That that's completely right. So from our, from our approach, we redesigned our security infrastructure. We have not a flat environment. We have structured that. And we, we downsize that we, we make a lot of different networks in the group. So we have also implemented a lot of, a lot of security protocols. We trust nobody all has to be authentic by a device, by a certificate. And also for that it's for us approach that all data is secured. And when you want to access, you have to out indicate every time at the application. And therefore that's our approach to zero zero trust model. As you know, well, we have conditional access. We have multifactor out indication. We have data center security. We have EDS EPS implemented. We have a security operation center implemented, which takes care about our global it security infrastructure, which we are communicating very well. We have a cyber defense organization in our company. So we have dedicated people who are taking care about incidents and response for that, for that all of cybersecurity. Also we have security hub in Azure, which, which care about our cloud infrastructure and that's all of the puzzles to make a big picture of cybersecurity.
Yeah. Yeah. So that, that, that, that's that's great insight. So you mentioned there are obviously lots of components required, which all need to be orchestrated to, to make a zero trust model work in practice. So perhaps for people who may not have all the components already in place, you mentioned are in access management, you, you mentioned the stock and many more, is there anything you would start with in particular?
I, from, from our perspective, we have started to get the people on board, which are using, using it, that they are aware what they're doing, how to, how to handle it, how to handle spa mails, or fishing emails. That was one of the first approaches. While when you have the people on board, then it's easier that they understand when you implement new security tools and procedures, how they can approach that two, while we from the it, and all of my colleagues, we know well, how it security has to be working and how we implement that. But we don't have to forget our employees, which then have using security infrastructure or security programs like multifactor authentication. That's from the new, they're all well known about that when they use online banking. So they have heard a lot of multifactor authentication, but they can't realize how is it's that approach in the company, why we are doing that. And for us, it was really, really important to get the people onboarded. And then we have the journey started to restructure our security, to implement new services, to make awareness programs, to make indu I identity access management. When they're on travel also in the home office about the Corona times when they are moving to the home office, what they have to do there and how the procedures are in the home office. So that's what we have done in the last 14 months since the cyber.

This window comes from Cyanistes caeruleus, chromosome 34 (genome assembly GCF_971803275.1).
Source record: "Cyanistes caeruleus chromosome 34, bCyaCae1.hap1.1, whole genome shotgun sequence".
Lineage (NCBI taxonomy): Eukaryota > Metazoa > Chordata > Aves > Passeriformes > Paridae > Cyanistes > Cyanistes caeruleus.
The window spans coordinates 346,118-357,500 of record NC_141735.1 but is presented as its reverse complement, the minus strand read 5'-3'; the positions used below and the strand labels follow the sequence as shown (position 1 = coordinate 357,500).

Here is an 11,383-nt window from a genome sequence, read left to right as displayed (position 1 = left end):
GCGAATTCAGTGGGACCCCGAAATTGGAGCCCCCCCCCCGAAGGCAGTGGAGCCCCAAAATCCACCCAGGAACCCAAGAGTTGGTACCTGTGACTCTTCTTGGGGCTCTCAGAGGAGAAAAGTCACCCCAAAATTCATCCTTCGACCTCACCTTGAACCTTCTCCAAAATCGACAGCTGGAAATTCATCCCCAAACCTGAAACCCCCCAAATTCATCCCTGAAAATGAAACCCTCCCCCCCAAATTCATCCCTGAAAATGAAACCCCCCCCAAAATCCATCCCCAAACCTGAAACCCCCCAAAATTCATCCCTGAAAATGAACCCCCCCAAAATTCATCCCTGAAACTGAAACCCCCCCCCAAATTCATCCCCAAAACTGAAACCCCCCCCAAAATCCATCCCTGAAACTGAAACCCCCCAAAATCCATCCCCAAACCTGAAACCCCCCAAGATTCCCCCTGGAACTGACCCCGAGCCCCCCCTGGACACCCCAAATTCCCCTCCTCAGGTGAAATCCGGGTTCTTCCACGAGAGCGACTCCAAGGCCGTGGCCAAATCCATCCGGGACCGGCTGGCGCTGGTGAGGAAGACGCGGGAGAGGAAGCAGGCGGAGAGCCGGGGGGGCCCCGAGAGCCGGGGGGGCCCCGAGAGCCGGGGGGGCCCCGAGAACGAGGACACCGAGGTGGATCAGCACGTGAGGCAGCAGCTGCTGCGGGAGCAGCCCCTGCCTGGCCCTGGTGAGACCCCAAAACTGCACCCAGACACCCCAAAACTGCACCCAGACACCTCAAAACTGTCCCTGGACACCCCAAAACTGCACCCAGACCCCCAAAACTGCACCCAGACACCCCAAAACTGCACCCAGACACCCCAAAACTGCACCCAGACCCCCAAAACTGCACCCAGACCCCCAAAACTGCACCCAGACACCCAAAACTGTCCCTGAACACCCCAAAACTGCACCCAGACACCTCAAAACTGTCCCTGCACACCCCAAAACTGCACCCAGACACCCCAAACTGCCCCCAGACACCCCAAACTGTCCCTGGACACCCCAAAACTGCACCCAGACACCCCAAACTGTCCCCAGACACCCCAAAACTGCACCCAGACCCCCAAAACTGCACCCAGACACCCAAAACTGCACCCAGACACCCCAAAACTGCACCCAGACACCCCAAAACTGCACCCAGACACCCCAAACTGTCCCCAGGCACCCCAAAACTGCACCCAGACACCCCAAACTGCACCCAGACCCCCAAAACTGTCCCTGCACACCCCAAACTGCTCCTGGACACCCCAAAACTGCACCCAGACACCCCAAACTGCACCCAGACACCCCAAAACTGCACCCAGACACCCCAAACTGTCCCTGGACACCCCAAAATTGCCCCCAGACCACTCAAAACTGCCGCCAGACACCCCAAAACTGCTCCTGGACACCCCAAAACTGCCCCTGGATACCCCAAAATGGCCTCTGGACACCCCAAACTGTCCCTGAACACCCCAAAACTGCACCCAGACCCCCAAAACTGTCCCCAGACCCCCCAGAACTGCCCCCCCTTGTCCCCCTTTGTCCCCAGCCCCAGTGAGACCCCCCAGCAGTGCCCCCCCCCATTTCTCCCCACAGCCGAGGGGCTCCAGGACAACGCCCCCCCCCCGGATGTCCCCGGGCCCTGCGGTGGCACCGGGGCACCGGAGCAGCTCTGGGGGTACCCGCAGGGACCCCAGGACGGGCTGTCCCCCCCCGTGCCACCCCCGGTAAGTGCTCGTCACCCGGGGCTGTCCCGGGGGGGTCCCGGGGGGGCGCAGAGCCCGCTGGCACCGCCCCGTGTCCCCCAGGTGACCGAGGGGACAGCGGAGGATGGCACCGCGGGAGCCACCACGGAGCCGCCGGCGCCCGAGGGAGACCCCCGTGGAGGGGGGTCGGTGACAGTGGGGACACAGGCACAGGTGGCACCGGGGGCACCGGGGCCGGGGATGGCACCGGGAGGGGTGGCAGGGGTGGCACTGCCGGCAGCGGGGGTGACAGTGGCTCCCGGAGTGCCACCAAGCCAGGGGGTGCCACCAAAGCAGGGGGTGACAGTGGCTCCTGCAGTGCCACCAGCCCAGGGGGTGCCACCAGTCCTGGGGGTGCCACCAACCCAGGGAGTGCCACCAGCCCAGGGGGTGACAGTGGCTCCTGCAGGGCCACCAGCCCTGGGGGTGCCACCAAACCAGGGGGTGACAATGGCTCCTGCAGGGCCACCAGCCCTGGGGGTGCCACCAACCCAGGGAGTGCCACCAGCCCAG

And, and I think the, the incident itself helped a lot to convince people that they have to contribute, I guess. Right.
Yeah, for sure. So when you have such an incident, all internal communication was really clear at the beginning of the cyber attack. We never hided what, what has heated us. So for the first, for the first day, we clearly communicated, okay, we are heated by a ran somewhere. We have problems, please, please be aware, not communicate outside till we have figured out what happens and such in that times, the common, such a clear communication to the employees later on help immense to, to strengthen their awareness about cybersecurity. When you not have such a cyber attack, as we have, it's, it's really hard that they understand what we are doing and how you communicate about cyber text. And also today, we get a lot of emails. Could I use this program? Could you please check this email? So they're on really high level about awareness and communicating this it,
Yeah. You also mentioned a lot things like multifactor authentication, et cetera. So I got the impression that also I, a working identity access management environment is a key component for a zero trust approach.